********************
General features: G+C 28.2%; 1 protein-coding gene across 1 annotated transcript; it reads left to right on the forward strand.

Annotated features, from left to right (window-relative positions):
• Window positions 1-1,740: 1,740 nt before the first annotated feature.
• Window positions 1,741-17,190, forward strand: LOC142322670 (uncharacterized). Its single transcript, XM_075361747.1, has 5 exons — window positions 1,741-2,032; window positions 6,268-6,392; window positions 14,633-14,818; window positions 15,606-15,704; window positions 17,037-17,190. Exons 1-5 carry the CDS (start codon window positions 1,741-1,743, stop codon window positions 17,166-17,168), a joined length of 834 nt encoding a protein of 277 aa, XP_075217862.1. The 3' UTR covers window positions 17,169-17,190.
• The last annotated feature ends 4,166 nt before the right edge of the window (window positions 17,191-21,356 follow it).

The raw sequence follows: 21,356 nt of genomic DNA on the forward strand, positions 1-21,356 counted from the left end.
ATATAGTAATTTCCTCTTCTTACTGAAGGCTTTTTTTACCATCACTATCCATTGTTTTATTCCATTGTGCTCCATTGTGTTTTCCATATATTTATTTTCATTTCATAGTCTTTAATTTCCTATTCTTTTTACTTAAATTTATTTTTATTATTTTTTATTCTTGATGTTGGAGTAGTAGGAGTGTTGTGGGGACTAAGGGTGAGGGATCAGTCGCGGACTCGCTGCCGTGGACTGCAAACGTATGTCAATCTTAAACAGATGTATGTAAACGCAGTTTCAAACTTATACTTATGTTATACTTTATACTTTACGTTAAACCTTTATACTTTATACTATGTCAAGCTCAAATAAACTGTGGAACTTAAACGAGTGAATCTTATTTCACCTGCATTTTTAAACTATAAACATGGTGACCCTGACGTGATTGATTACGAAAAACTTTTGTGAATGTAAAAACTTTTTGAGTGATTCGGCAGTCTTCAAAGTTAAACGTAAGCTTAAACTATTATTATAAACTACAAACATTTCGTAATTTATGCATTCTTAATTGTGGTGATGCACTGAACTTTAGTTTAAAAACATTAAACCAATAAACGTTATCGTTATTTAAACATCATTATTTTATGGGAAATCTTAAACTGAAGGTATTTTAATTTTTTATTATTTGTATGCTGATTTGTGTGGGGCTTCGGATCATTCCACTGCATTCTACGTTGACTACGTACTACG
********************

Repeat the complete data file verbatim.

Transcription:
General features: G+C 28.2%; 1 protein-coding gene across 1 annotated transcript; it reads left to right on the forward strand.

Annotated features, from left to right (window-relative positions):
• Window positions 1-1,740: 1,740 nt before the first annotated feature.
• Window positions 1,741-17,190, forward strand: LOC142322670 (uncharacterized). Its single transcript, XM_075361747.1, has 5 exons — window positions 1,741-2,032; window positions 6,268-6,392; window positions 14,633-14,818; window positions 15,606-15,704; window positions 17,037-17,190. Exons 1-5 carry the CDS (start codon window positions 1,741-1,743, stop codon window positions 17,166-17,168), a joined length of 834 nt encoding a protein of 277 aa, XP_075217862.1. The 3' UTR covers window positions 17,169-17,190.
• The last annotated feature ends 4,166 nt before the right edge of the window (window positions 17,191-21,356 follow it).

The raw sequence follows: 21,356 nt of genomic DNA on the forward strand, positions 1-21,356 counted from the left end.
ATATAGTAATTTCCTCTTCTTACTGAAGGCTTTTTTTACCATCACTATCCATTGTTTTATTCCATTGTGCTCCATTGTGTTTTCCATATATTTATTTTCATTTCATAGTCTTTAATTTCCTATTCTTTTTACTTAAATTTATTTTTATTATTTTTTATTCTTGATGTTGGAGTAGTAGGAGTGTTGTGGGGACTAAGGGTGAGGGATCAGTCGCGGACTCGCTGCCGTGGACTGCAAACGTATGTCAATCTTAAACAGATGTATGTAAACGCAGTTTCAAACTTATACTTATGTTATACTTTATACTTTACGTTAAACCTTTATACTTTATACTATGTCAAGCTCAAATAAACTGTGGAACTTAAACGAGTGAATCTTATTTCACCTGCATTTTTAAACTATAAACATGGTGACCCTGACGTGATTGATTACGAAAAACTTTTGTGAATGTAAAAACTTTTTGAGTGATTCGGCAGTCTTCAAAGTTAAACGTAAGCTTAAACTATTATTATAAACTACAAACATTTCGTAATTTATGCATTCTTAATTGTGGTGATGCACTGAACTTTAGTTTAAAAACATTAAACCAATAAACGTTATCGTTATTTAAACATCATTATTTTATGGGAAATCTTAAACTGAAGGTATTTTAATTTTTTATTATTTGTATGCTGATTTGTGTGGGGCTTCGGATCATTCCACTGCATTCTACGTTGACTACGTACTACG